for the Annual Meeting of Stockholders to Be Held on June 5, 2015.

This Proxy Statement and the 2014 Annual Report are available at: http://investor.capps.com/annual-proxy.cfm

CAI INTERNATIONAL, INC.
Steuart Tower, 1 Market Plaza, Suite 900
San Francisco, CA 94105
(415) 788-0100

PROXY STATEMENT

For the 2015 Annual Meeting of Stockholders
To Be Held on June 5, 2015

GENERAL INFORMATION ABOUT THE PROXY MATERIALS AND VOTING AT THE ANNUAL MEETING

Why am I receiving these materials?

The Board of Directors of CAI International, Inc. (the “Company,” “CAI,” “we,” “us,” and “our”) is providing these proxy materials to you in connection with our 2015 Annual Meeting of Stockholders (the “Annual Meeting”), which will take place at 10:00 am local time on Friday, June 5, 2015. The Annual Meeting will be held at the offices of Perkins Coie LLP located at 3150 Porter Drive, Palo Alto, California 94304. As a stockholder, you are invited to attend the Annual Meeting and are entitled to and requested to vote on the items of business described in this proxy statement. These proxy materials are first being sent and made available to stockholders on or about April 27, 2015.

What is included in the proxy materials?

The proxy materials being sent to stockholders include this proxy statement for the Annual Meeting, our 2014 Annual Report to Stockholders, which includes our audited consolidated financial statements for the year ended December 31, 2014, and the proxy card for the Annual Meeting.

What information is contained in the proxy statement?

The information included in this proxy statement relates to the proposals to be voted on at the Annual Meeting, the voting process, our Board of Directors and Board committees, the compensation of our directors and most highly-paid executive officers during fiscal year 2014, and certain other required information.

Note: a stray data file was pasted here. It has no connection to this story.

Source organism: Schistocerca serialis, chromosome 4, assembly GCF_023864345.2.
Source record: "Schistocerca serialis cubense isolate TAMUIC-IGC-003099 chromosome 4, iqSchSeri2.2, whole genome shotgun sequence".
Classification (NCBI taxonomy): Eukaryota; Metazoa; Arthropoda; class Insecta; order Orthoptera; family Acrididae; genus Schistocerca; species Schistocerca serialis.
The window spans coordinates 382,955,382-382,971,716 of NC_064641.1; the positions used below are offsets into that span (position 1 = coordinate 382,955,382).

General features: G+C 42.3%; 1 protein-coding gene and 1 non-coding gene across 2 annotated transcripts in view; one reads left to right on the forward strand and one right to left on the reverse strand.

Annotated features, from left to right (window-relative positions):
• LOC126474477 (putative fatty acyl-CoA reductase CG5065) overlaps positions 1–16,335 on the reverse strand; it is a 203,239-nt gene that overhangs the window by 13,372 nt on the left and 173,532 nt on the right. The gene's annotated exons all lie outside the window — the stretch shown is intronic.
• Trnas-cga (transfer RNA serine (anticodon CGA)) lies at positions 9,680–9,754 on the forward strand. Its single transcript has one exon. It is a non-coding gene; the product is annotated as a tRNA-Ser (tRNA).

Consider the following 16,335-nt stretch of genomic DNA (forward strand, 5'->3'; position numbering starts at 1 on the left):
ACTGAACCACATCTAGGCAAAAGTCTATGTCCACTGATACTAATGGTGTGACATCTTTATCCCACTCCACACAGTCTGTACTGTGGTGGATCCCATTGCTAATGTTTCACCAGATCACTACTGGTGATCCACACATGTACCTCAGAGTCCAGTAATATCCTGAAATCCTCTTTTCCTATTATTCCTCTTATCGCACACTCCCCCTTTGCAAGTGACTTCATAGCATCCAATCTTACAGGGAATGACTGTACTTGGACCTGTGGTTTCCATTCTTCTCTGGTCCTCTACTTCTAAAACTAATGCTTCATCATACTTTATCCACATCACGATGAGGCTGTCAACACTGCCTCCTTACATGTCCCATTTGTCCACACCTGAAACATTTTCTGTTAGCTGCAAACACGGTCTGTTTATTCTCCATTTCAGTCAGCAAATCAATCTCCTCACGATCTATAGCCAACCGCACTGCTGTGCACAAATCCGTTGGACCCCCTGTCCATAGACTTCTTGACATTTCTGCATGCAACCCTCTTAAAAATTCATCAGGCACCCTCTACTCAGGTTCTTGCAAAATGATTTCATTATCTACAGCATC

What items will be voted on at the Annual Meeting?

We are asking you to vote on the following matters in connection with the Annual Meeting:

1.The election of two Class II directors nominated by the Board of Directors to serve until the 2018 Annual Meeting of Stockholders and until their successors are duly elected and qualified (Proposal No. 1);
2.A proposal to ratify the appointment of KPMG LLP as the Company’s independent registered public accounting firm for the fiscal year ending December 31, 2015 (Proposal No. 2);
3.An advisory (non-binding) resolution to approve the compensation of our named executive officers (Proposal No. 3); and
4.A proposal to approve the amended CAI International, Inc. 2007 Equity Incentive Plan (Proposal No. 4).

We will also consider any other business that may properly come before the Annual Meeting.

What are our Board of Directors’ voting recommendations?

Our Board of Directors recommends that you vote your shares as follows:

“FOR” the Class II director nominees to the Board of Directors (Proposal No. 1);
“FOR” the ratification of the appointment of KPMG LLP as the Company’s independent registered public accounting firm for the fiscal year ending December 31, 2015 (Proposal No. 2);
“FOR” the advisory resolution to approve the compensation of our named executive officers (Proposal No. 3); and
“FOR” the approval of the amended CAI International, Inc. 2007 Equity Incentive Plan (Proposal No. 4).

CAI INTERNATIONAL, INC. | 2015 PROXY STATEMENT | 1

Who is entitled to vote and how many votes do I have?

Each share of our common stock issued and outstanding as of the close of business on April 17, 2015 (the “Record Date”) is entitled to one vote on all items being voted upon at the Annual Meeting. You may vote all shares owned by you as of this time, including (1) shares held directly in your name as the stockholder of record, and (2) shares held for you as the beneficial owner through a broker, trustee or other nominee, such as a bank. On the Record Date, there were 21,142,521 shares of our common stock issued and outstanding.

What is the difference between holding shares as a stockholder of record and as a beneficial owner?

Most stockholders hold their shares through a broker, trust, bank or other nominee rather than directly in their own name. As summarized below, there are some distinctions between shares held of record and those owned beneficially.